For too long survivors have lived with broken promises, and the producers of Hotel Rwanda should learn from this lesson and fulfil their commitment to give back to the survivors profits made from the film. This is a sad and regretful case of people profiting from the tragedy of others.”
— Mary Kayitesi Blewitt, Director of SURF

The American Film Institute ranked Hotel Rwanda as #90 on its list of the 100 most inspirational movies of all time.[4] Film critic Richard Roeper said that it was one of the most inspirational films that he had ever seen and named the film the best of 2004.[7] Roger Ebert gave the film four stars[8] and ranked Hotel Rwanda as the ninth best movie of 2004.[7] Ebert's website provides a summary of additional reviews of the film.[9]

Awards and nominations

Academy Awards
Category Performer Result
Best Actor Don Cheadle Nominated
Best Supporting Actress Sophie Okonedo Nominated
Best Original Screenplay Terry George & Keir Pearson Nominated
Category Performer Result
Best Original Screenplay Terry George & Keir Pearson Nominated
Black Reel Awards
Category Performer Result
Best Actor in a Drama Don Cheadle Nominated
Best Actress in a Drama Sophie Okonedo Winner
Broadcast Film Critics Association
Category Performer Result
Best Actor in a Drama Don Cheadle Nominated
Best Picture N/A Nominated
Producers Guild of America
Category Performer Result
Stanley Kramer Award Winner

See also


External links


Up to date as of January 14, 2010

From Wikiquote

Hotel Rwanda is a 2004 film about a Hutu who is the manager of a hotel in Kigali, Rwanda during the 1994 genocide. While striving to protect his family and hundreds of Tutsi refugees from the Hutu mass-murderers, he faces an additional struggle to overcome international indifference to the country's plight.

Directed by Terry George. Written by Terry George and Keir Pearson.
When the world closed its eyes, he opened his arms.


Paul Rusesabagina

  • The United Nations are here now. The world press are watching. The peace has been signed. Let this process work.
  • Tatiana, all day I work to please this officer, diplomat, or some other guests to store up favors so if there is a time we need help I have powerful people I can call upon.
  • These days, I have not time for rallies or politics.
  • There will be no rescue, no intervention force. We can only save ourselves. Many of you know influential people abroad, you must call these people. You must tell them what will happen to us... say goodbye. But when you say goodbye, say it as though you are reaching through the phone and holding their hand. Let them know that if they let go of that hand, you will die. We must shame them into sending help.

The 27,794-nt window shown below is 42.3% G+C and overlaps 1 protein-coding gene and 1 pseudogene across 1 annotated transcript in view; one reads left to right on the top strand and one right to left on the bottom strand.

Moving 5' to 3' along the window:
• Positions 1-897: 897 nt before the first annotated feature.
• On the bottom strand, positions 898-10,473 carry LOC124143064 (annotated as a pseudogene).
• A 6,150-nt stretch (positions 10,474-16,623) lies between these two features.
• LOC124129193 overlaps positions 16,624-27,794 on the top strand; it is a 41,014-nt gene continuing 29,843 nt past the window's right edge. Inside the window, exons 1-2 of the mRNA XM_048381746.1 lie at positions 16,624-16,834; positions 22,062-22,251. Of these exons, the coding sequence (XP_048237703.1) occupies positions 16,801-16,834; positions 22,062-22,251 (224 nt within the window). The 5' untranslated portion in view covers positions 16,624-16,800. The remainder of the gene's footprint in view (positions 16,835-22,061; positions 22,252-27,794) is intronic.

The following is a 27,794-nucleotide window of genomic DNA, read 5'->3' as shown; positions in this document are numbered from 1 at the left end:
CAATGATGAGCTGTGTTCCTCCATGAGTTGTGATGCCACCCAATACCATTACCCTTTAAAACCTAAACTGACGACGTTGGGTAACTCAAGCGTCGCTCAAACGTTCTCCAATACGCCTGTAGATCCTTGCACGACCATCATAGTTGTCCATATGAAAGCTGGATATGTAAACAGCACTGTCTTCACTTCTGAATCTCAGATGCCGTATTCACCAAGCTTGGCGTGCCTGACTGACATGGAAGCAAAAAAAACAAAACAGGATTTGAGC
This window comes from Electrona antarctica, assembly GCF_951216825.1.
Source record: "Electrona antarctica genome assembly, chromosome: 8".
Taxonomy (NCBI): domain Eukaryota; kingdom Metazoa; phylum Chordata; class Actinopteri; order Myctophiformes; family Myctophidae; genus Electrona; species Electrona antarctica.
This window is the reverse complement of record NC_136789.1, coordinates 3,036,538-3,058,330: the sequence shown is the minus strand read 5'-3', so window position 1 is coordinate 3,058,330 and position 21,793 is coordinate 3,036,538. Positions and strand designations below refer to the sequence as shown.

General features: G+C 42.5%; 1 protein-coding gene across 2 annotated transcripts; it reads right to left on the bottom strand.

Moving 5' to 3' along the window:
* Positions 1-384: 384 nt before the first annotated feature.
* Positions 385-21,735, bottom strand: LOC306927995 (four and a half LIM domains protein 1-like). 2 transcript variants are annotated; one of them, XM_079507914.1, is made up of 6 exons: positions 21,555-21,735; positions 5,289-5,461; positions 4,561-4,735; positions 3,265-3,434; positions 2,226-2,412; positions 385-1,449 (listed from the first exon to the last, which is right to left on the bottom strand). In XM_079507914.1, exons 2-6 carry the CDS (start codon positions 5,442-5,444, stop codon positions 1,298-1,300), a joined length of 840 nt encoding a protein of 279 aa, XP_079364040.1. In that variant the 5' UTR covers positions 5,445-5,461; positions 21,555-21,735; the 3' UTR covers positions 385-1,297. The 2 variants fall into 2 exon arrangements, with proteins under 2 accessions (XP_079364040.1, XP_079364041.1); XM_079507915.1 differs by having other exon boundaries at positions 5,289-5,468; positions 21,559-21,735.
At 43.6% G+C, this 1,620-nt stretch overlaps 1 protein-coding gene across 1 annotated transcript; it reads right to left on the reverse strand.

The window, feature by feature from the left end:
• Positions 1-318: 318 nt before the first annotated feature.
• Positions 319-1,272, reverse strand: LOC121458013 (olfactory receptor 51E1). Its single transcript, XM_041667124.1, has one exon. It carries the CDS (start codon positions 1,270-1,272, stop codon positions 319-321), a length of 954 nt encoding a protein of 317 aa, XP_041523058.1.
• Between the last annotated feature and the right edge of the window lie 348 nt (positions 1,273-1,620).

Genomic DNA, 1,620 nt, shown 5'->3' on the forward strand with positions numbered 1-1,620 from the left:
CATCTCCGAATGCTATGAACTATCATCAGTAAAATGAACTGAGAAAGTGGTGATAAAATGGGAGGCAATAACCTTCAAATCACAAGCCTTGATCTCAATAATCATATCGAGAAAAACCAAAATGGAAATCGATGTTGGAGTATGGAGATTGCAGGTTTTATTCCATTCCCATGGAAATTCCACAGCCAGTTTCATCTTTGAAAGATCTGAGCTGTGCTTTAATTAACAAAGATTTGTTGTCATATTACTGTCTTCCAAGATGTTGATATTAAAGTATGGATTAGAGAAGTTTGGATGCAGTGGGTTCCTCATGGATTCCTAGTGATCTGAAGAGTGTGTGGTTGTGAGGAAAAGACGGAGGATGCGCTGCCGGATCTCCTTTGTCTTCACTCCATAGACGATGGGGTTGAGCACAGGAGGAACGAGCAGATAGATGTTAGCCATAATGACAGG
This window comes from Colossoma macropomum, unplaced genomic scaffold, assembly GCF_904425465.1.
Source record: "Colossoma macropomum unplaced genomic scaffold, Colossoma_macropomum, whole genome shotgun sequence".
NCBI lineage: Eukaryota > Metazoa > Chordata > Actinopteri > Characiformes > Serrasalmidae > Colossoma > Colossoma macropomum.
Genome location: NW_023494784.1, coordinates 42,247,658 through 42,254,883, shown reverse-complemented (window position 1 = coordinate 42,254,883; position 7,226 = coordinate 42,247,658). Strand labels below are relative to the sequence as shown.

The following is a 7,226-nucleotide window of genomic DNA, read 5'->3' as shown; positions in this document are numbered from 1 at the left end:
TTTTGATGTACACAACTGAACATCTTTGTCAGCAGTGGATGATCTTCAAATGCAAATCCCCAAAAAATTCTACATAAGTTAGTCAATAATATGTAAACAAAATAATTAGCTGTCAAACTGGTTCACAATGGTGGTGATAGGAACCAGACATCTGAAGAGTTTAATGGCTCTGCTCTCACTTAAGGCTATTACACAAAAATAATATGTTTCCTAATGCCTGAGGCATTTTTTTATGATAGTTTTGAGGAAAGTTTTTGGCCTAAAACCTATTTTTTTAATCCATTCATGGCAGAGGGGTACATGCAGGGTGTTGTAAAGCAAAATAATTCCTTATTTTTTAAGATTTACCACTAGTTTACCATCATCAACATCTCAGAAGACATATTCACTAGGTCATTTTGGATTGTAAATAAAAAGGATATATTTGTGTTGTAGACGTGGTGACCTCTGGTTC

Colonel Oliver

  • We're here as peace keepers, not peace makers.

George Rutaganda

  • [first lines, voiceover] When people ask me, good listeners, why do I hate all the Tutsi, I say, "Read our history." The Tutsi were collaborators for the Belgian colonists, they stole our Hutu land, they whipped us. Now they have come back, these Tutsi rebels. They are cockroaches. They are murderers. Rwanda is our Hutu land. We are the majority. They are a minority of traitors and invaders. We will squash this infestation. We will wipe out the RPF rebels. This is RTLM, Hutu power radio. Stay alert. Watch your neighbours.
  • Politics is power Paul, Hutu power.


  • Jack: [walking towards the bus carrying all the whites who are leaving Rwanda while the blacks are left behind] Oh, God, I'm so ashamed!
  • Pat Archer: [relating the last words of the orphan slain by the Hutus] Please don't let them kill me. I... I promise I won't be Tutsi anymore.


Colonel Oliver: You should spit in my face.
Paul: Excuse me, Colonel?
Colonel Oliver: You’re dirt. We think you’re dirt, Paul.
Paul: Who is we?
Colonel Oliver: The West. All the super powers. Everything you believe in, Paul. They think you’re dirt. They think you’re dumb. You’re worthless.
Paul: I am afraid I don't understand what you are saying, sir.
Colonel Oliver: Oh, come on, Paul, you're the smartest man here. You got 'em all eating out of your hands. You could own this frigging hotel, except for one thing. You're black. You're not even a nigger. You're an African. They’re not going to stay, Paul. They’re not going to stop this slaughter.

Paul: [of the Tutsi] You cannot seriously think that you can kill them all.
George: And why not? We are halfway there already.

Paul: How can they not do anything? Don't they care?
Jack: I think that when people turn on their TVs and see this footage, they'll say, "Oh my God, that's horrible," and then they'll go back to eating their dinners.